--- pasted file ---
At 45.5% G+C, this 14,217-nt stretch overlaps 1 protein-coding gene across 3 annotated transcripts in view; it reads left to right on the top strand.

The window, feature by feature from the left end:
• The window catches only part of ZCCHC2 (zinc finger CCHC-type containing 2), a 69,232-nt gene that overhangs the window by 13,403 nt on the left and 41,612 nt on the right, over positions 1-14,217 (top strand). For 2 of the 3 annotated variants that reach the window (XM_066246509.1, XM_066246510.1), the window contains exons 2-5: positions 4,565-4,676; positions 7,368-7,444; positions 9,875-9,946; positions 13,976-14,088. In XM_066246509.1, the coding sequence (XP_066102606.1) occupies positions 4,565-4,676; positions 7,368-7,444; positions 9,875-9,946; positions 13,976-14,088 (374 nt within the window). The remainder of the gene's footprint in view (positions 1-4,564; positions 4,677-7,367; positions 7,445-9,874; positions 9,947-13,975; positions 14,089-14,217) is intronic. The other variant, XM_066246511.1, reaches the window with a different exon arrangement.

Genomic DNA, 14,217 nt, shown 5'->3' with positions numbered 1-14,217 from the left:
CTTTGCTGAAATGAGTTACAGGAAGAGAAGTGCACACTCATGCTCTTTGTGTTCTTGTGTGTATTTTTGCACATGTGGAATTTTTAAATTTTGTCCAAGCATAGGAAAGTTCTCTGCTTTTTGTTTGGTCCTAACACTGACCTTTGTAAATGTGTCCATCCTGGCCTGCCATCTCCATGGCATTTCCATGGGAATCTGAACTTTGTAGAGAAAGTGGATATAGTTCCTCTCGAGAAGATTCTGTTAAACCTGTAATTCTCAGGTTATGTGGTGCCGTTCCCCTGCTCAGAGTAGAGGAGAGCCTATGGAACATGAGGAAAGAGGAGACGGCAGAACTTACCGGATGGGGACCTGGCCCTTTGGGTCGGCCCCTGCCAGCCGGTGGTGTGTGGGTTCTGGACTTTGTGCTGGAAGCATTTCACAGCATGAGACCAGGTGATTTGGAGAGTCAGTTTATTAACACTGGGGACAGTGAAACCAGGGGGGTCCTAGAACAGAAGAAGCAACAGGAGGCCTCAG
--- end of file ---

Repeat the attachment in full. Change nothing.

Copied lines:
At 45.5% G+C, this 14,217-nt stretch overlaps 1 protein-coding gene across 3 annotated transcripts in view; it reads left to right on the top strand.

The window, feature by feature from the left end:
• The window catches only part of ZCCHC2 (zinc finger CCHC-type containing 2), a 69,232-nt gene that overhangs the window by 13,403 nt on the left and 41,612 nt on the right, over positions 1-14,217 (top strand). For 2 of the 3 annotated variants that reach the window (XM_066246509.1, XM_066246510.1), the window contains exons 2-5: positions 4,565-4,676; positions 7,368-7,444; positions 9,875-9,946; positions 13,976-14,088. In XM_066246509.1, the coding sequence (XP_066102606.1) occupies positions 4,565-4,676; positions 7,368-7,444; positions 9,875-9,946; positions 13,976-14,088 (374 nt within the window). The remainder of the gene's footprint in view (positions 1-4,564; positions 4,677-7,367; positions 7,445-9,874; positions 9,947-13,975; positions 14,089-14,217) is intronic. The other variant, XM_066246511.1, reaches the window with a different exon arrangement.

Genomic DNA, 14,217 nt, shown 5'->3' with positions numbered 1-14,217 from the left:
CTTTGCTGAAATGAGTTACAGGAAGAGAAGTGCACACTCATGCTCTTTGTGTTCTTGTGTGTATTTTTGCACATGTGGAATTTTTAAATTTTGTCCAAGCATAGGAAAGTTCTCTGCTTTTTGTTTGGTCCTAACACTGACCTTTGTAAATGTGTCCATCCTGGCCTGCCATCTCCATGGCATTTCCATGGGAATCTGAACTTTGTAGAGAAAGTGGATATAGTTCCTCTCGAGAAGATTCTGTTAAACCTGTAATTCTCAGGTTATGTGGTGCCGTTCCCCTGCTCAGAGTAGAGGAGAGCCTATGGAACATGAGGAAAGAGGAGACGGCAGAACTTACCGGATGGGGACCTGGCCCTTTGGGTCGGCCCCTGCCAGCCGGTGGTGTGTGGGTTCTGGACTTTGTGCTGGAAGCATTTCACAGCATGAGACCAGGTGATTTGGAGAGTCAGTTTATTAACACTGGGGACAGTGAAACCAGGGGGGTCCTAGAACAGAAGAAGCAACAGGAGGCCTCAG